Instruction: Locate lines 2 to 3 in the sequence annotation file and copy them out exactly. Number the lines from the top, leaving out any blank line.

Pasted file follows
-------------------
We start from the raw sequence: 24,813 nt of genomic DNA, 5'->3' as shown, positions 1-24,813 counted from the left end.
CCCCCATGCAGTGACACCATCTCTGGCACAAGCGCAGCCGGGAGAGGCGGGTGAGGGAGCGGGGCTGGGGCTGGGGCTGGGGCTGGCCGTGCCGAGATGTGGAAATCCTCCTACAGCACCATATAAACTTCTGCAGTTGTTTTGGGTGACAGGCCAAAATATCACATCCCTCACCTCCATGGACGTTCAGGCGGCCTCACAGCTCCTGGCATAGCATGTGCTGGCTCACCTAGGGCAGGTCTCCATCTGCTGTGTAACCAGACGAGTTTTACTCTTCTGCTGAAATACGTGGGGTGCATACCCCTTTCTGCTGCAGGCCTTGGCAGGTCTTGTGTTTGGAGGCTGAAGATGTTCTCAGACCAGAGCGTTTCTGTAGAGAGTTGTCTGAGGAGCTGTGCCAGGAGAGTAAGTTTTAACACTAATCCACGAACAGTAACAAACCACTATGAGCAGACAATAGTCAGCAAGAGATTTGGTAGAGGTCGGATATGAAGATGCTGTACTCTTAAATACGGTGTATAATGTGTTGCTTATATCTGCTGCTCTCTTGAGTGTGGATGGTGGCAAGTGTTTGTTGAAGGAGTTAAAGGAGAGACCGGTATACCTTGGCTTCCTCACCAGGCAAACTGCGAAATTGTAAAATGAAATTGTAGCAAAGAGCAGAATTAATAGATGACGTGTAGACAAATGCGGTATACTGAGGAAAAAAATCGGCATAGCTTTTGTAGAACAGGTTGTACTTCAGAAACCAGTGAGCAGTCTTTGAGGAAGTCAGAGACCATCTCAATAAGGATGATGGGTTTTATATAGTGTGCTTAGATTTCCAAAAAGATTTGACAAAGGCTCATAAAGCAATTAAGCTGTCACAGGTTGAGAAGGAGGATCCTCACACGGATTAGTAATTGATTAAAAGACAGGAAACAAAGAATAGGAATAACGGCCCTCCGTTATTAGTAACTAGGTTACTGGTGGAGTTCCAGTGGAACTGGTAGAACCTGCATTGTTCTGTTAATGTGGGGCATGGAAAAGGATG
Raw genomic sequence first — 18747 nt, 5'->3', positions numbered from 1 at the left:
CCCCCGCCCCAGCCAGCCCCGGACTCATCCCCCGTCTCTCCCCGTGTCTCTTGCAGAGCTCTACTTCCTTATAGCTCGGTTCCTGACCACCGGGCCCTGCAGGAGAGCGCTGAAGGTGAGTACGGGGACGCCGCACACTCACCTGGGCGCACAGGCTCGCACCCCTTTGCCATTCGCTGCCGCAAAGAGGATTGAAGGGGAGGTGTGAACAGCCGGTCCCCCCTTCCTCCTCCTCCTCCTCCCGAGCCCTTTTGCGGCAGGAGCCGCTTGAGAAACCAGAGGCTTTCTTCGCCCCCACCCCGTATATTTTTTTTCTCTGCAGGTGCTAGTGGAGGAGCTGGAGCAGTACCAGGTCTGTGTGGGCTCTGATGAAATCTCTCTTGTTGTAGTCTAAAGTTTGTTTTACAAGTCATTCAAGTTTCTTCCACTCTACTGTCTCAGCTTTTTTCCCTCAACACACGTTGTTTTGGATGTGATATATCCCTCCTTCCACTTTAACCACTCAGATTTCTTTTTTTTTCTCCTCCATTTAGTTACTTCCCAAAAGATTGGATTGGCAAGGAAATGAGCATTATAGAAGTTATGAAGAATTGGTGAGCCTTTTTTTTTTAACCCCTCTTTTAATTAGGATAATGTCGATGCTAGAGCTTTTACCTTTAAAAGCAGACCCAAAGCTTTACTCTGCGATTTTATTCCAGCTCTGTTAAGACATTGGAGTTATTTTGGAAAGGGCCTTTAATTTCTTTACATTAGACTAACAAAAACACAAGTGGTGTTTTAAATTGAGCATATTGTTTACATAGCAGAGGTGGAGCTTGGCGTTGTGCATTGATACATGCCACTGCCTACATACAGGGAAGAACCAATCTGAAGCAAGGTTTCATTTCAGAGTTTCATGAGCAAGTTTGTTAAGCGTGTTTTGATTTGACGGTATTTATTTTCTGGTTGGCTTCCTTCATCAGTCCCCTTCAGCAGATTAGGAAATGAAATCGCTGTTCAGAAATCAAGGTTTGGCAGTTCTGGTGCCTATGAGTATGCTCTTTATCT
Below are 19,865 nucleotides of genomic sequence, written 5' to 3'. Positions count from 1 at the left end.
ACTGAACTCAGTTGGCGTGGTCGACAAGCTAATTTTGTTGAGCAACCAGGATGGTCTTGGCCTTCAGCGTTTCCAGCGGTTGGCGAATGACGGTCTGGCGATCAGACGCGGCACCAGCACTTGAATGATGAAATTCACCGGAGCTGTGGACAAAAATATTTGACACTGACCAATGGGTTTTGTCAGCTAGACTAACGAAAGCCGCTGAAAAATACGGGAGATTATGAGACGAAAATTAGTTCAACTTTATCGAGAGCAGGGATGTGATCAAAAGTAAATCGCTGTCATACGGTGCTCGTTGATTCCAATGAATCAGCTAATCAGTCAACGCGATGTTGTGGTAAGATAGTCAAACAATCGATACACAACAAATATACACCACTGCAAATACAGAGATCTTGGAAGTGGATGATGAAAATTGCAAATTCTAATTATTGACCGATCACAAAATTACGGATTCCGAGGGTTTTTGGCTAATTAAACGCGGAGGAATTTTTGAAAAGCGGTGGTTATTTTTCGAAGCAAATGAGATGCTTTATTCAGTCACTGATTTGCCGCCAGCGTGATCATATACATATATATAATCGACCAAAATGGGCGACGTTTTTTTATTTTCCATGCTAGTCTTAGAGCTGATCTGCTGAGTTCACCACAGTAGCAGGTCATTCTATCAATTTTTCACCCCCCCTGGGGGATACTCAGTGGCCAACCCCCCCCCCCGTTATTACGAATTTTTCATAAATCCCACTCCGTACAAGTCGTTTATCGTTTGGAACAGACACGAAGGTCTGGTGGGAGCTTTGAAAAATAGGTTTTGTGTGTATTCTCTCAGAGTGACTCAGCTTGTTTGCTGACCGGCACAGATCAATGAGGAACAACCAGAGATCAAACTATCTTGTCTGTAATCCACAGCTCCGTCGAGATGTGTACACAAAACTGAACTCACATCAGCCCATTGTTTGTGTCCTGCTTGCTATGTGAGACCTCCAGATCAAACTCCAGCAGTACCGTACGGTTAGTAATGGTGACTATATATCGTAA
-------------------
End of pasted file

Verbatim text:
CCCCCATGCAGTGACACCATCTCTGGCACAAGCGCAGCCGGGAGAGGCGGGTGAGGGAGCGGGGCTGGGGCTGGGGCTGGGGCTGGCCGTGCCGAGATGTGGAAATCCTCCTACAGCACCATATAAACTTCTGCAGTTGTTTTGGGTGACAGGCCAAAATATCACATCCCTCACCTCCATGGACGTTCAGGCGGCCTCACAGCTCCTGGCATAGCATGTGCTGGCTCACCTAGGGCAGGTCTCCATCTGCTGTGTAACCAGACGAGTTTTACTCTTCTGCTGAAATACGTGGGGTGCATACCCCTTTCTGCTGCAGGCCTTGGCAGGTCTTGTGTTTGGAGGCTGAAGATGTTCTCAGACCAGAGCGTTTCTGTAGAGAGTTGTCTGAGGAGCTGTGCCAGGAGAGTAAGTTTTAACACTAATCCACGAACAGTAACAAACCACTATGAGCAGACAATAGTCAGCAAGAGATTTGGTAGAGGTCGGATATGAAGATGCTGTACTCTTAAATACGGTGTATAATGTGTTGCTTATATCTGCTGCTCTCTTGAGTGTGGATGGTGGCAAGTGTTTGTTGAAGGAGTTAAAGGAGAGACCGGTATACCTTGGCTTCCTCACCAGGCAAACTGCGAAATTGTAAAATGAAATTGTAGCAAAGAGCAGAATTAATAGATGACGTGTAGACAAATGCGGTATACTGAGGAAAAAAATCGGCATAGCTTTTGTAGAACAGGTTGTACTTCAGAAACCAGTGAGCAGTCTTTGAGGAAGTCAGAGACCATCTCAATAAGGATGATGGGTTTTATATAGTGTGCTTAGATTTCCAAAAAGATTTGACAAAGGCTCATAAAGCAATTAAGCTGTCACAGGTTGAGAAGGAGGATCCTCACACGGATTAGTAATTGATTAAAAGACAGGAAACAAAGAATAGGAATAACGGCCCTCCGTTATTAGTAACTAGGTTACTGGTGGAGTTCCAGTGGAACTGGTAGAACCTGCATTGTTCTGTTAATGTGGGGCATGGAAAAGGATG
Raw genomic sequence first — 18747 nt, 5'->3', positions numbered from 1 at the left: